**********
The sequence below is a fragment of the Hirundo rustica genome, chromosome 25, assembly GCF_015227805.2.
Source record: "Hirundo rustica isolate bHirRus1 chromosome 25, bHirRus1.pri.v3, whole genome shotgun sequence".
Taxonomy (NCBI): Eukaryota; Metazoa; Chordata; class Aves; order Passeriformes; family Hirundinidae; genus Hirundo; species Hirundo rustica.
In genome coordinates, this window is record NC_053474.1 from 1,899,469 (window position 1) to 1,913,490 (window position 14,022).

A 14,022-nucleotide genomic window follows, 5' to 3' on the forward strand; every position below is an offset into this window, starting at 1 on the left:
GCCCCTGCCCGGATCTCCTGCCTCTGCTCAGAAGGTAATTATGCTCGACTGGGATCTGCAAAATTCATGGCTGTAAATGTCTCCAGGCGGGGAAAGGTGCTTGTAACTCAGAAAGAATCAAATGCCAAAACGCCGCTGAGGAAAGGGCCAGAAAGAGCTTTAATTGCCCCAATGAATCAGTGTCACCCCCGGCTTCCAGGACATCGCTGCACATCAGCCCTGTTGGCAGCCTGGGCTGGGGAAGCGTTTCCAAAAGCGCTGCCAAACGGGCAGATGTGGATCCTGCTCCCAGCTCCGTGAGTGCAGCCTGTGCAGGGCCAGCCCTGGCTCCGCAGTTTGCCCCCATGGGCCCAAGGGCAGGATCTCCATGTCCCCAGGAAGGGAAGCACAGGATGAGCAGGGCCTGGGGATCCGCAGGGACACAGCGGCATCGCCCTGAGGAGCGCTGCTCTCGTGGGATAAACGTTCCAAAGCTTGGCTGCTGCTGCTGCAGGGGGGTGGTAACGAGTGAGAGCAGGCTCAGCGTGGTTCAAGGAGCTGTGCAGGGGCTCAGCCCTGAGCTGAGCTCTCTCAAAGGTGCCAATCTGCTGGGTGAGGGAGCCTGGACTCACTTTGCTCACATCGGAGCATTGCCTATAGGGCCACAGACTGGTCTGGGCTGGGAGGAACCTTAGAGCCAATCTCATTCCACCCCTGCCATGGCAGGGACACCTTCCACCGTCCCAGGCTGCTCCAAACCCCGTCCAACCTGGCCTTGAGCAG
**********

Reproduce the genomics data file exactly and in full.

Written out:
The sequence below is a fragment of the Hirundo rustica genome, chromosome 25, assembly GCF_015227805.2.
Source record: "Hirundo rustica isolate bHirRus1 chromosome 25, bHirRus1.pri.v3, whole genome shotgun sequence".
Taxonomy (NCBI): Eukaryota; Metazoa; Chordata; class Aves; order Passeriformes; family Hirundinidae; genus Hirundo; species Hirundo rustica.
In genome coordinates, this window is record NC_053474.1 from 1,899,469 (window position 1) to 1,913,490 (window position 14,022).

A 14,022-nucleotide genomic window follows, 5' to 3' on the forward strand; every position below is an offset into this window, starting at 1 on the left:
GCCCCTGCCCGGATCTCCTGCCTCTGCTCAGAAGGTAATTATGCTCGACTGGGATCTGCAAAATTCATGGCTGTAAATGTCTCCAGGCGGGGAAAGGTGCTTGTAACTCAGAAAGAATCAAATGCCAAAACGCCGCTGAGGAAAGGGCCAGAAAGAGCTTTAATTGCCCCAATGAATCAGTGTCACCCCCGGCTTCCAGGACATCGCTGCACATCAGCCCTGTTGGCAGCCTGGGCTGGGGAAGCGTTTCCAAAAGCGCTGCCAAACGGGCAGATGTGGATCCTGCTCCCAGCTCCGTGAGTGCAGCCTGTGCAGGGCCAGCCCTGGCTCCGCAGTTTGCCCCCATGGGCCCAAGGGCAGGATCTCCATGTCCCCAGGAAGGGAAGCACAGGATGAGCAGGGCCTGGGGATCCGCAGGGACACAGCGGCATCGCCCTGAGGAGCGCTGCTCTCGTGGGATAAACGTTCCAAAGCTTGGCTGCTGCTGCTGCAGGGGGGTGGTAACGAGTGAGAGCAGGCTCAGCGTGGTTCAAGGAGCTGTGCAGGGGCTCAGCCCTGAGCTGAGCTCTCTCAAAGGTGCCAATCTGCTGGGTGAGGGAGCCTGGACTCACTTTGCTCACATCGGAGCATTGCCTATAGGGCCACAGACTGGTCTGGGCTGGGAGGAACCTTAGAGCCAATCTCATTCCACCCCTGCCATGGCAGGGACACCTTCCACCGTCCCAGGCTGCTCCAAACCCCGTCCAACCTGGCCTTGAGCAG